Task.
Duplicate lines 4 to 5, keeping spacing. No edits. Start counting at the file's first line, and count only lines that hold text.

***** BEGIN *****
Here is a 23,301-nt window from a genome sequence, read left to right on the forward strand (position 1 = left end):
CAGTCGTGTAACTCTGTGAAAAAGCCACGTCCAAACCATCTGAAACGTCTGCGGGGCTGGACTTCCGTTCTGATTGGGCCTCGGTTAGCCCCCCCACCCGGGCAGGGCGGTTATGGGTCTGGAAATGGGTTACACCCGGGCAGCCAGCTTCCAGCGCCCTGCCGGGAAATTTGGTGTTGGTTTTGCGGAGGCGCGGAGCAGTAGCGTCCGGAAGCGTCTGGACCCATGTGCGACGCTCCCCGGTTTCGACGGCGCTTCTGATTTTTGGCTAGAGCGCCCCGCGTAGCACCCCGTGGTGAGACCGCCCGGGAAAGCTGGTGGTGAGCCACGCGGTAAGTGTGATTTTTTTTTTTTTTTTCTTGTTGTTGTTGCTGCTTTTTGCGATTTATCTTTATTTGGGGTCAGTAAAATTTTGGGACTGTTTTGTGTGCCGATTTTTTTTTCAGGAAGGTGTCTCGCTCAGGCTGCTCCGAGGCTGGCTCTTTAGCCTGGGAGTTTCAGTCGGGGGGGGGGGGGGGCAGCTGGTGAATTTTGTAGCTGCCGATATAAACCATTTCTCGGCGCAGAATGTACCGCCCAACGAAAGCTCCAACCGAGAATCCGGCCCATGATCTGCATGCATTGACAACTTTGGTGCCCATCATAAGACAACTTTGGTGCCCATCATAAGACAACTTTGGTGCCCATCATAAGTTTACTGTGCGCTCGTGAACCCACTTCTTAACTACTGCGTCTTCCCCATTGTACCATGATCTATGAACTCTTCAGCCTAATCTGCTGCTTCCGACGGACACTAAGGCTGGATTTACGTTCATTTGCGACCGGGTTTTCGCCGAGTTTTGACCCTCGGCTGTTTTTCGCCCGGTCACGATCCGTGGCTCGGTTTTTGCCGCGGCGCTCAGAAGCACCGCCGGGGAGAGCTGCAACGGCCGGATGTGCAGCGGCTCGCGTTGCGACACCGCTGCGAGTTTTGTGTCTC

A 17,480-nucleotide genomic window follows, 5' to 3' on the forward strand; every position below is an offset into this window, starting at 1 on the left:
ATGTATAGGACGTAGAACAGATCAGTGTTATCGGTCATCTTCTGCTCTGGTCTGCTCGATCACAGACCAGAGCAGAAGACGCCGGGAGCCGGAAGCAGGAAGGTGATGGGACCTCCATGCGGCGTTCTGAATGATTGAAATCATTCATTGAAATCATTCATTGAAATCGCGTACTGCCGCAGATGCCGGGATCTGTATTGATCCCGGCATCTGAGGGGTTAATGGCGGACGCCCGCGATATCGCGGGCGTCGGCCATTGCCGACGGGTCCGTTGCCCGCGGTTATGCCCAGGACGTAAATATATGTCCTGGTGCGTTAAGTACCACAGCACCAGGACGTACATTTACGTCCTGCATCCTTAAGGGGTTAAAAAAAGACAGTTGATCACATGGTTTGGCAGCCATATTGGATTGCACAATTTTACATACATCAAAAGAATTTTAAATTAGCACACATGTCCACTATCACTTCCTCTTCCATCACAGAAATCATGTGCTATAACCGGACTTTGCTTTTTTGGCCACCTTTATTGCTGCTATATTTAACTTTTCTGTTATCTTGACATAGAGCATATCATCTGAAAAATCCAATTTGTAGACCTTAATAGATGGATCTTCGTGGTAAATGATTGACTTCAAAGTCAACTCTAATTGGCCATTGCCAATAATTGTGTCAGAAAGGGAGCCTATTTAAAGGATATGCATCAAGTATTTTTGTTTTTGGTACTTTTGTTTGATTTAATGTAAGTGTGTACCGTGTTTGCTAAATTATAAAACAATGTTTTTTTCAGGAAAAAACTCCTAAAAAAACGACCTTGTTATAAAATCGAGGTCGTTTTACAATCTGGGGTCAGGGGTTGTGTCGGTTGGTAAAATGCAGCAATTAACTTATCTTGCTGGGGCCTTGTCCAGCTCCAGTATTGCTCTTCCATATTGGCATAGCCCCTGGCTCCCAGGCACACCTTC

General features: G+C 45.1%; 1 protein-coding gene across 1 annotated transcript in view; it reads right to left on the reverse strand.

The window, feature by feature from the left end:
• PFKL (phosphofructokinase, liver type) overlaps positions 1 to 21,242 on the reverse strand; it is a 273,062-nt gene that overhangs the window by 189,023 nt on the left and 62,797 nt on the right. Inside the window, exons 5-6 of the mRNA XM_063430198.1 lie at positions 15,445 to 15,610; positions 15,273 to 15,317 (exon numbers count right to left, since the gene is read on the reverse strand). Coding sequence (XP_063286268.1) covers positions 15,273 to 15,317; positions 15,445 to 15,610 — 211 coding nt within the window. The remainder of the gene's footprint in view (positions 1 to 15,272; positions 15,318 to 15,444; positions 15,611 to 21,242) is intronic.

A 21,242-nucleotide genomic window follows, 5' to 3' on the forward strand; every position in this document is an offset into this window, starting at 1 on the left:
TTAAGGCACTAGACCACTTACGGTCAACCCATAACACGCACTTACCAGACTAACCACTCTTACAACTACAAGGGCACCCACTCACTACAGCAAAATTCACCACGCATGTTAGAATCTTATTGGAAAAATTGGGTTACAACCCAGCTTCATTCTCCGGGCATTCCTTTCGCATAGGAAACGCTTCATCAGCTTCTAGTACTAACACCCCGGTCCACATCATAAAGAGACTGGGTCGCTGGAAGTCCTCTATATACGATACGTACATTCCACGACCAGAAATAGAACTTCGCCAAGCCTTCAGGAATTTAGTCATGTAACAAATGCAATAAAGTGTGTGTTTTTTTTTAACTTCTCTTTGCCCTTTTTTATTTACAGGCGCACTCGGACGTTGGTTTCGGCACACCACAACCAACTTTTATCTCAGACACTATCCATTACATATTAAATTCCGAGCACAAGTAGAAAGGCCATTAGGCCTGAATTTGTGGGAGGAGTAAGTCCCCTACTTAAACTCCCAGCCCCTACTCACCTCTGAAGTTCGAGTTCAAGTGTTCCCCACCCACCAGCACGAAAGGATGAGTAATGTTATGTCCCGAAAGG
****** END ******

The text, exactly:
ATGTATAGGACGTAGAACAGATCAGTGTTATCGGTCATCTTCTGCTCTGGTCTGCTCGATCACAGACCAGAGCAGAAGACGCCGGGAGCCGGAAGCAGGAAGGTGATGGGACCTCCATGCGGCGTTCTGAATGATTGAAATCATTCATTGAAATCATTCATTGAAATCGCGTACTGCCGCAGATGCCGGGATCTGTATTGATCCCGGCATCTGAGGGGTTAATGGCGGACGCCCGCGATATCGCGGGCGTCGGCCATTGCCGACGGGTCCGTTGCCCGCGGTTATGCCCAGGACGTAAATATATGTCCTGGTGCGTTAAGTACCACAGCACCAGGACGTACATTTACGTCCTGCATCCTTAAGGGGTTAAAAAAAGACAGTTGATCACATGGTTTGGCAGCCATATTGGATTGCACAATTTTACATACATCAAAAGAATTTTAAATTAGCACACATGTCCACTATCACTTCCTCTTCCATCACAGAAATCATGTGCTATAACCGGACTTTGCTTTTTTGGCCACCTTTATTGCTGCTATATTTAACTTTTCTGTTATCTTGACATAGAGCATATCATCTGAAAAATCCAATTTGTAGACCTTAATAGATGGATCTTCGTGGTAAATGATTGACTTCAAAGTCAACTCTAATTGGCCATTGCCAATAATTGTGTCAGAAAGGGAGCCTATTTAAAGGATATGCATCAAGTATTTTTGTTTTTGGTACTTTTGTTTGATTTAATGTAAGTGTGTACCGTGTTTGCTAAATTATAAAACAATGTTTTTTTCAGGAAAAAACTCCTAAAAAAACGACCTTGTTATAAAATCGAGGTCGTTTTACAATCTGGGGTCAGGGGTTGTGTCGGTTGGTAAAATGCAGCAATTAACTTATCTTGCTGGGGCCTTGTCCAGCTCCAGTATTGCTCTTCCATATTGGCATAGCCCCTGGCTCCCAGGCACACCTTC

General features: G+C 45.1%; 1 protein-coding gene across 1 annotated transcript in view; it reads right to left on the reverse strand.